A Rare Coexistence of Pheochromocytoma and Parkinson's Disease With Diagnostic Challenges A Rare Coexistence of Pheochromocytoma and Parkinson's Disease With Diagnostic Challenges

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Author(s)

    • Sato Taiki
    • Department of Pathology, University of Tsukuba, Japan
    • Hara Hisato
    • Department of Surgery, University of Tsukuba, Japan
    • Suzuki Hiroaki
    • Department of Internal Medicine (Endocrinology and Metabolism), University of Tsukuba, Japan
    • Shimano Hitoshi
    • Department of Internal Medicine (Endocrinology and Metabolism), University of Tsukuba, Japan
    • Sekiya Motohiro
    • Department of Internal Medicine (Endocrinology and Metabolism), University of Tsukuba, Japan
    • Omoto-Inuzuka Miyoko
    • Department of Internal Medicine (Endocrinology and Metabolism), University of Tsukuba, Japan
    • Santo Kana
    • Department of Internal Medicine (Endocrinology and Metabolism), University of Tsukuba, Japan
    • Shikama Akito
    • Department of Internal Medicine (Endocrinology and Metabolism), University of Tsukuba, Japan
    • Kuba Motoko
    • Department of Internal Medicine (Endocrinology and Metabolism), University of Tsukuba, Japan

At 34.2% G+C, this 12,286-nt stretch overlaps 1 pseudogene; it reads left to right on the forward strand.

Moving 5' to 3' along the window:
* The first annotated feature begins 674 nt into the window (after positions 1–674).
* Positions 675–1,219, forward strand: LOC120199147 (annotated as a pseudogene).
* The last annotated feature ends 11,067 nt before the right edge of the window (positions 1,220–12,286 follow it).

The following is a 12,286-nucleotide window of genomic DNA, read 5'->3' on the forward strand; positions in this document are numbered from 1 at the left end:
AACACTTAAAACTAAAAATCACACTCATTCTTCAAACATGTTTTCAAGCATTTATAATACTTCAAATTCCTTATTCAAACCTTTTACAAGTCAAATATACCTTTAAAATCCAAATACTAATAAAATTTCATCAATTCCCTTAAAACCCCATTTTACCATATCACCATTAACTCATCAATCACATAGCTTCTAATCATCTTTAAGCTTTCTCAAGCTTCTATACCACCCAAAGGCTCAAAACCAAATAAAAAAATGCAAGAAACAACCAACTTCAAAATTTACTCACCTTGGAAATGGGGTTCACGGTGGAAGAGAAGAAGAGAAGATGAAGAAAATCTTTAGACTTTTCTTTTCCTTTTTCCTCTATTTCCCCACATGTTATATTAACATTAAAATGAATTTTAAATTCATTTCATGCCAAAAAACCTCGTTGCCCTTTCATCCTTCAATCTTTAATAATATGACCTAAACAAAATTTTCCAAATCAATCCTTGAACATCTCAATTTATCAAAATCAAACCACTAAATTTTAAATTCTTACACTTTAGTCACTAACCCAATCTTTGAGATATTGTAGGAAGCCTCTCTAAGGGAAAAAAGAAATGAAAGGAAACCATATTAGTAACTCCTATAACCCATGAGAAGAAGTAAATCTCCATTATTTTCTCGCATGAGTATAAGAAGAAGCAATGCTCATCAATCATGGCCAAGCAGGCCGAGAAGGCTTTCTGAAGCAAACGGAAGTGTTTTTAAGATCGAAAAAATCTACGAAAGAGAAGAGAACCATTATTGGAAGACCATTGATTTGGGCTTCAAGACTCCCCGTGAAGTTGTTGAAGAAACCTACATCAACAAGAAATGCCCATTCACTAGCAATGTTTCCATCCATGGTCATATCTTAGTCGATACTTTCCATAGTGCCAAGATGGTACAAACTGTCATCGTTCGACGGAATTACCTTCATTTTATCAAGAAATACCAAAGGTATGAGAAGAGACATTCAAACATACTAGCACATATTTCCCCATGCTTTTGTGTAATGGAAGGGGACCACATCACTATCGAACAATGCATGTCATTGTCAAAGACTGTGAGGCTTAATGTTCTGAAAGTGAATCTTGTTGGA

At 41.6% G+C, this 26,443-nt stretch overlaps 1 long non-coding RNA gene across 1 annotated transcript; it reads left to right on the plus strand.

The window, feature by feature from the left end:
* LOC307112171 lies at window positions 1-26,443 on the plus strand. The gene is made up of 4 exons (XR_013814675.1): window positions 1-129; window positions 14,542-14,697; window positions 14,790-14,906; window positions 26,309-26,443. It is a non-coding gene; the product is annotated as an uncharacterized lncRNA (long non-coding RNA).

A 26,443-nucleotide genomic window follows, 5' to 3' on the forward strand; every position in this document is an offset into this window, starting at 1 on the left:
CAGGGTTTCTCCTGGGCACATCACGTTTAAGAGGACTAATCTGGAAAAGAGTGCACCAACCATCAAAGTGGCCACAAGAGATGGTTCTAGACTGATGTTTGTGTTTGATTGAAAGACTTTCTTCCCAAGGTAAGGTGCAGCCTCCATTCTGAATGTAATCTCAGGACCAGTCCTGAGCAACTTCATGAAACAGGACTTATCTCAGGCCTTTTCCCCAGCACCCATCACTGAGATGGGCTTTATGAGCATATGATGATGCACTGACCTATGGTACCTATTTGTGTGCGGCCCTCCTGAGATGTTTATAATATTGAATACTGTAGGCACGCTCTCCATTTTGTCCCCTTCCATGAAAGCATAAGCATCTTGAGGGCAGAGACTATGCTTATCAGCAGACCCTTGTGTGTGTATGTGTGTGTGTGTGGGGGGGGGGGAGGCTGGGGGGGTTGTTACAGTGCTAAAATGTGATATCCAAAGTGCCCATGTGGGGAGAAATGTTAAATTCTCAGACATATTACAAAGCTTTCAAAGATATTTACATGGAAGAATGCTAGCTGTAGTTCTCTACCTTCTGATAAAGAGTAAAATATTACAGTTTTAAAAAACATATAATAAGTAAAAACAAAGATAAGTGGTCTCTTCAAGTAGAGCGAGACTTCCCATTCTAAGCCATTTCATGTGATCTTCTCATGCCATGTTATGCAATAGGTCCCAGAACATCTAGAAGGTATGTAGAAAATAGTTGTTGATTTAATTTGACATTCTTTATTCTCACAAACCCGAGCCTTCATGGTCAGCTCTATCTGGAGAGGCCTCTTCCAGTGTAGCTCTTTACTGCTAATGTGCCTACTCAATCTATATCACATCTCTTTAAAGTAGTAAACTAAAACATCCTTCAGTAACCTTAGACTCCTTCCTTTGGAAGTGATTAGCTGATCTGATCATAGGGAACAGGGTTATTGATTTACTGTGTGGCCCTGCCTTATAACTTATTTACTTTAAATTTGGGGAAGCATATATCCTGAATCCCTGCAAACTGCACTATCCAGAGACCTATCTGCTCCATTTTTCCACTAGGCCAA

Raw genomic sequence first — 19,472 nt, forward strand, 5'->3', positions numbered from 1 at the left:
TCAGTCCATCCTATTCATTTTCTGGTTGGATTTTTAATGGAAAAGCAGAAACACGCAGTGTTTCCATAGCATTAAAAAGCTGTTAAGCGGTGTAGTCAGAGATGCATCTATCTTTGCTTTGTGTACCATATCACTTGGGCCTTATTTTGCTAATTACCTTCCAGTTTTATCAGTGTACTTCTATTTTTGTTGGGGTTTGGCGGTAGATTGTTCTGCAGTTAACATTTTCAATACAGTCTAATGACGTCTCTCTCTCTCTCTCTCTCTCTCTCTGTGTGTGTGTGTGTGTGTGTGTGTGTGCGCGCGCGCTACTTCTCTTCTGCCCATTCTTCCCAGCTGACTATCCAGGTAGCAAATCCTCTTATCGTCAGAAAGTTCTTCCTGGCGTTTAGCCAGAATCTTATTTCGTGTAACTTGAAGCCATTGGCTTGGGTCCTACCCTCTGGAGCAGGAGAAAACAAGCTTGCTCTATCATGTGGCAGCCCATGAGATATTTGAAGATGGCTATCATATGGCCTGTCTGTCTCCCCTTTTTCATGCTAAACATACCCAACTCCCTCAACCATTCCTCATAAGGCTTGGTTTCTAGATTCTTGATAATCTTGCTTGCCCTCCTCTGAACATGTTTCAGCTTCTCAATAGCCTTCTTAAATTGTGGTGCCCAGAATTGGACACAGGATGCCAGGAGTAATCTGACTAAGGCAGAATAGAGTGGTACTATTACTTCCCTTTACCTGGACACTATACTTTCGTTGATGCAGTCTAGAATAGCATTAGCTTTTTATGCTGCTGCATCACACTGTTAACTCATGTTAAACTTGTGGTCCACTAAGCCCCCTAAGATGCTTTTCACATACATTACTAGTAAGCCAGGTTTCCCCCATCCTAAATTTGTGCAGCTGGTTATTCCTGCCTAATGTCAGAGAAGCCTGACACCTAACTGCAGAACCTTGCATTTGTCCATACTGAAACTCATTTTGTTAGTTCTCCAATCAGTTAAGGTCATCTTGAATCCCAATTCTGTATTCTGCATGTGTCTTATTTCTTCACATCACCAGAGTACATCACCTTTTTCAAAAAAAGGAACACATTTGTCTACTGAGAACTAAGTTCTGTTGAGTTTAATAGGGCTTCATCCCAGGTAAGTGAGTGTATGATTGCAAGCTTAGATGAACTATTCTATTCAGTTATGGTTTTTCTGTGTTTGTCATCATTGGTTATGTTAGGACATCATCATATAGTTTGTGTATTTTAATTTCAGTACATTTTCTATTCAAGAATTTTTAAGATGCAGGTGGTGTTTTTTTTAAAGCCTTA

• Sugano Yoko
    • Department of Internal Medicine (Endocrinology and Metabolism), University of Tsukuba, Japan
    • Iwasaki Hitoshi
    • Department of Internal Medicine (Endocrinology and Metabolism), University of Tsukuba, Japan
    • Yatoh Shigeru
    • Department of Internal Medicine (Endocrinology and Metabolism), University of Tsukuba, Japan

Abstract

<p>We herein report a case of pheochromocytoma occurring in the course of Parkinson's disease. The coexistence of these two disease is extremely rare, with only four cases hitherto reported across the public databases. It is also noteworthy that biochemical tests, which are critical for the diagnosis of pheochromocytoma, are severely confounded by dopaminergic medications for Parkinson's disease, highlighting the importance of image-based modalities in this setting. We further attempted to gain insight into the potential molecular mechanisms, proposing that hypoxia-inducible factor signaling could make these two diseases mutually exclusive, while excessive reactive oxygen species could enable their coexistence. </p>

Journal

  • Internal Medicine

    Internal Medicine 57(7), 979-985, 2018

    Japanese Society of Internal Medicine

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